Mysophobia is an extreme fear of germs and bacteria. It is commonly called germaphobia. People with mysophobia may go to great lengths to avoid contact with anything that could be contaminated, which might include other people as well as objects.
The fear of germs can significantly affect a person’s quality of life, as they may be unable to participate in many activities or socialize with others.
If a person has mysophobia, treatments such as exposure therapy and cognitive behavioral therapy (CBT) can be helpful. They work by helping a person confront their fears and identify and change their underlying thoughts and behaviors.
This article provides an overview of mysophobia, including its causes, symptoms, and treatment options.
Mysophobia is an intense and irrational fear of the following:
- any other contaminants
It is a type of
Mysophobia goes by various other names, including:
Mysophobia is different than a general dislike of being dirty. People with mysophobia may go to extreme lengths to avoid anything that could be contaminated. This can make everyday activities very difficult, as even coming into contact with common objects can cause severe anxiety.
People with mysophobia can have excessive thoughts, or obsessions, that lead to repetitive behaviors or compulsions. This condition is called obsessive-compulsive disorder (OCD). A person with this condition may obsessively clean their body and home or avoid touching anything they believe may be contaminated.
Doctors do not fully understand what causes specific phobias such as mysophobia. A combination of factors may play a role,
- Trauma: A traumatic event, such as a severe illness, can trigger germ-related fears.
- Family history: Phobias may have a genetic link, with multiple family members having similar fears.
- Environmental factors: Certain beliefs or practices about cleaning or germs can predispose a person to mysophobia.
- Brain chemistry: Certain changes in the brain’s chemistry may contribute to a person developing phobias.
The symptoms of mysophobia can vary from person to person. However, they usually include obsessions about cleanliness. Other symptoms can relate to anxiety and panic about germs or fear of contamination.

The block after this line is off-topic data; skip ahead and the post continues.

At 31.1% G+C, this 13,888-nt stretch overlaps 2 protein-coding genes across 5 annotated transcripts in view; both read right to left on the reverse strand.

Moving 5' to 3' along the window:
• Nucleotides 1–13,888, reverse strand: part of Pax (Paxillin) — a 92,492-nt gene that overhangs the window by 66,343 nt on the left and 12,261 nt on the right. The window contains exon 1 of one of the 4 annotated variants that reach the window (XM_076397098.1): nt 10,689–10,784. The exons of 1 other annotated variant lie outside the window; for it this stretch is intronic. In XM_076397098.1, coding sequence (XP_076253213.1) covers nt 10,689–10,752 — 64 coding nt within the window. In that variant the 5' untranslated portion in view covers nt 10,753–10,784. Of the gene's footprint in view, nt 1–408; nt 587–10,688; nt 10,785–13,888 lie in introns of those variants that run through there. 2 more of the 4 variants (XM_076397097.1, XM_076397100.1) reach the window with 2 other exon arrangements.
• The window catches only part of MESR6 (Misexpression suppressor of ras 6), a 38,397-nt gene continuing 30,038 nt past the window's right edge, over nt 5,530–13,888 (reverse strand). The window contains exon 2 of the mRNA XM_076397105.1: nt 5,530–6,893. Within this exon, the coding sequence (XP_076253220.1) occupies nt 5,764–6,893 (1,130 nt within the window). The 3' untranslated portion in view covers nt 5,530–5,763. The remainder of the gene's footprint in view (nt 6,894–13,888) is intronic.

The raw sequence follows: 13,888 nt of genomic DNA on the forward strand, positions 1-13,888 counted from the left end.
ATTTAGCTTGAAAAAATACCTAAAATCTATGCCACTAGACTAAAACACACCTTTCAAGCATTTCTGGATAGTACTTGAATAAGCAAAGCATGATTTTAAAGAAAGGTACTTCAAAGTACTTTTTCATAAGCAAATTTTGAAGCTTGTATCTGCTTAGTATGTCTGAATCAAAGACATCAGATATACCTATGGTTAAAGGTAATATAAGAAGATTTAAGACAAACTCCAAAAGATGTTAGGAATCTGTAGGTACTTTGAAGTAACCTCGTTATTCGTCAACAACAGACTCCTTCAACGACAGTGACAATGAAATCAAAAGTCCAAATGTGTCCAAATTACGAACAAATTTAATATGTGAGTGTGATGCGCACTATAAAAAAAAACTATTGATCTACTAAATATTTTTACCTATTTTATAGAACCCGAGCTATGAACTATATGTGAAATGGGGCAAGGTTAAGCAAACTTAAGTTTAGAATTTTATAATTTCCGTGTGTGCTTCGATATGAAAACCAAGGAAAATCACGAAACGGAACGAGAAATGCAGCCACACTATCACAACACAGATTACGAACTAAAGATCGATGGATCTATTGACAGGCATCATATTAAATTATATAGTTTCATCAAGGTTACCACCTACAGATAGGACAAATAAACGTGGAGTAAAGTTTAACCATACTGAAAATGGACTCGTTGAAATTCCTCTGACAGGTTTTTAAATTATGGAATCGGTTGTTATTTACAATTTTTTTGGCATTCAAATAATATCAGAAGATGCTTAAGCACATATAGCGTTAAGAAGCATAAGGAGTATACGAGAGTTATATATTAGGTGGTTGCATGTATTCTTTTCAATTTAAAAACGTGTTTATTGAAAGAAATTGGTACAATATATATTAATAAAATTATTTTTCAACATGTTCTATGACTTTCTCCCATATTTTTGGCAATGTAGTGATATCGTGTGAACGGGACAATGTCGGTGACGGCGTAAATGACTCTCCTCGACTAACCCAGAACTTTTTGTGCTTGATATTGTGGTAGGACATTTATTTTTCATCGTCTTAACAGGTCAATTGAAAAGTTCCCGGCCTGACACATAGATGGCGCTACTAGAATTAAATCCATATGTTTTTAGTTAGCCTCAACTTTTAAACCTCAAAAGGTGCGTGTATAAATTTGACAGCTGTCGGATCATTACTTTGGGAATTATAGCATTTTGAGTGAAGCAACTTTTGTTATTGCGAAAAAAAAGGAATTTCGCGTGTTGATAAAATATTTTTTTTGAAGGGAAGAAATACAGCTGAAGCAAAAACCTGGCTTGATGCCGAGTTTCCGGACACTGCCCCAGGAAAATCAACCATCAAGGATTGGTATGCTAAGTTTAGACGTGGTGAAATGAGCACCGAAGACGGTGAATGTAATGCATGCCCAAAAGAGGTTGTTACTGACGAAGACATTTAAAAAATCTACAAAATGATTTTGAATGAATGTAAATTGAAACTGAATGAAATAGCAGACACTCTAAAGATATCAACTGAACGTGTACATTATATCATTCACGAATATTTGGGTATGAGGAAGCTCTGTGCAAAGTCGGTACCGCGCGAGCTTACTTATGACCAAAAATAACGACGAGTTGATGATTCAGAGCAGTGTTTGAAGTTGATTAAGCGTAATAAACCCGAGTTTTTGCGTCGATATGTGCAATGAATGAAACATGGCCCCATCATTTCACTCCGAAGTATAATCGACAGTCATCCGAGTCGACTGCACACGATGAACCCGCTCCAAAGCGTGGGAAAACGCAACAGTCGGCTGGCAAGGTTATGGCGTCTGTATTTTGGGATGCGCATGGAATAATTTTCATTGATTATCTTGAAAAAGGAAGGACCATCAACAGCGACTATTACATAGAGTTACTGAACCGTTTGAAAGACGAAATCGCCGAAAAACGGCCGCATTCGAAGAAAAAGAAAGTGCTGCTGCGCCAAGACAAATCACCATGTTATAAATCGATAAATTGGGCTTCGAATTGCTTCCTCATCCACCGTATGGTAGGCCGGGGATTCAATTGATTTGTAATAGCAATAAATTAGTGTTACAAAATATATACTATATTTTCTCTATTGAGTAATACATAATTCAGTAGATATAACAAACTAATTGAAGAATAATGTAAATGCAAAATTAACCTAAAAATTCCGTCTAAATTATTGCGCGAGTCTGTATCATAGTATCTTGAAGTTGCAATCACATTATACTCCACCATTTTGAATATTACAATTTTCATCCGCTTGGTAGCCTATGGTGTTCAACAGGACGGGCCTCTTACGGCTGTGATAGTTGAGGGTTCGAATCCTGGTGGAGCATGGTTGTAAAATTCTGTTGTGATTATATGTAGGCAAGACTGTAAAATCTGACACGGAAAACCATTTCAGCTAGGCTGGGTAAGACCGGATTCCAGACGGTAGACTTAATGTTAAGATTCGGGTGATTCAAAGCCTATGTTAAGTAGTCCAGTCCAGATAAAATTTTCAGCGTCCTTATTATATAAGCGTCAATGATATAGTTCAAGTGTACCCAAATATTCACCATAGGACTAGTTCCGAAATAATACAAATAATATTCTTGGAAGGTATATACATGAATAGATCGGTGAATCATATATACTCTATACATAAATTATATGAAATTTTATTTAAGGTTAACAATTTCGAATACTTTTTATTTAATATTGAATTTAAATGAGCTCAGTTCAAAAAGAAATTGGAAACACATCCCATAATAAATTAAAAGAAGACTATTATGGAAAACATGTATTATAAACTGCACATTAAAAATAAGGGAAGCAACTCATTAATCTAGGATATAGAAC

Some people may only experience mild anxiety, whereas others may have more severe panic attacks that negatively affect their quality of life.
Mysophobia can bring on various physical symptoms of anxiety, including:
- shortness of breath
- dry mouth
- muscle tension
- heart palpitations
- feeling faint
- numbness or pins and needles
As anxiety becomes more severe, people may also experience psychological symptoms, including:
- intrusive thoughts
- fear of losing control
- fear of dying
- detachment from reality
Experts classify mysophobia as a specific phobia in the Diagnostic and Statistical Manual of Mental Disorders, 5th edition, text revision (DSM-5-TR). This manual is a guide for mental health professionals to diagnose mental disorders, and it includes specific criteria that a person must meet for a diagnosis.
For a doctor
- have a persistent and intense fear of an object or situation, such as germs
- experience disproportionate anxiety or panic when they face the object or situation
- have symptoms that have lasted for at least 6 months
- experience disruption to at least one major area of life
- not have another mental health condition that better accounts for the symptoms
There are no specific tests to diagnose mysophobia. Instead, a mental health professional will ask a person about their symptoms and how these affect their life. They may also ask whether there is a family history of anxiety disorders or phobias.
The goal of treatment for mysophobia is to reduce anxiety and help a person learn to manage their fear. The treatment usually includes psychological therapy and medications.
Behavioral therapy is one of the
Behavioral therapy involves gradually and gently bringing a person into contact with the thing they fear until they no longer feel anxious. This is called exposure therapy.
Doctors also use CBT to teach people techniques to deal with anxiety. These might include:
- breathing control
- alternative thought processes
Gradually, people learn to manage their anxiety through therapy until they no longer feel fear.
Doctors usually suggest therapy to treat mysophobia. However, in some cases, medications
Beta-blockers can help control the physical symptoms of anxiety, such as a rapid heart rate and trembling. Antidepressants may take several weeks to work, but they can be helpful for people with severe anxiety.
It is important to note that medication is not a cure for mysophobia and that people will need to continue with therapy to manage their symptoms.
A person with mysophobia may find it helpful to seek treatment from a mental health professional. A counselor, friend, family member, or support group can help the person cope with their anxiety by providing emotional support.
People with mysophobia may also benefit from relaxation techniques, such as:
- deep breathing exercises
In addition, regular exercise may help reduce stress and anxiety.
Mysophobia is a specific phobia that causes intense anxiety and fear of germs. People with mysophobia may experience physical and psychological symptoms when they perceive a threat of contaminants, such as germs.
The treatment for mysophobia typically includes behavioral therapy and medication. With treatment, people can learn to manage their anxiety.
Anyone experiencing a fear of germs should seek professional help. A mental health professional can provide a diagnosis and work with the individual to develop an effective treatment plan.